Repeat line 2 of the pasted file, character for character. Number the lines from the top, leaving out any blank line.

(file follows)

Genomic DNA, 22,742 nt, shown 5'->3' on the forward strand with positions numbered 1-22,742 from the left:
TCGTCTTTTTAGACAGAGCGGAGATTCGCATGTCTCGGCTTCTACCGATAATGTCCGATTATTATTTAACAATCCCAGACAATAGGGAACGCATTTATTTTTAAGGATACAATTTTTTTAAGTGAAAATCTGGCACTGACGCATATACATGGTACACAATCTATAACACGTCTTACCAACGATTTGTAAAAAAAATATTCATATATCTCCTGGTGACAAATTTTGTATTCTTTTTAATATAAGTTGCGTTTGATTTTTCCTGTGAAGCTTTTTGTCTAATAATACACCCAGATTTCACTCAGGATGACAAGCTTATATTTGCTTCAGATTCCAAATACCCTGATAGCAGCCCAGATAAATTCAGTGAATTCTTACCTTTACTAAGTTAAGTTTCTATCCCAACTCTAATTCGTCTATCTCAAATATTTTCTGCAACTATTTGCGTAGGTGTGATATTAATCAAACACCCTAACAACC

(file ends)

TCGTCTTTTTAGACAGAGCGGAGATTCGCATGTCTCGGCTTCTACCGATAATGTCCGATTATTATTTAACAATCCCAGACAATAGGGAACGCATTTATTTTTAAGGATACAATTTTTTTAAGTGAAAATCTGGCACTGACGCATATACATGGTACACAATCTATAACACGTCTTACCAACGATTTGTAAAAAAAATATTCATATATCTCCTGGTGACAAATTTTGTATTCTTTTTAATATAAGTTGCGTTTGATTTTTCCTGTGAAGCTTTTTGTCTAATAATACACCCAGATTTCACTCAGGATGACAAGCTTATATTTGCTTCAGATTCCAAATACCCTGATAGCAGCCCAGATAAATTCAGTGAATTCTTACCTTTACTAAGTTAAGTTTCTATCCCAACTCTAATTCGTCTATCTCAAATATTTTCTGCAACTATTTGCGTAGGTGTGATATTAATCAAACACCCTAACAACC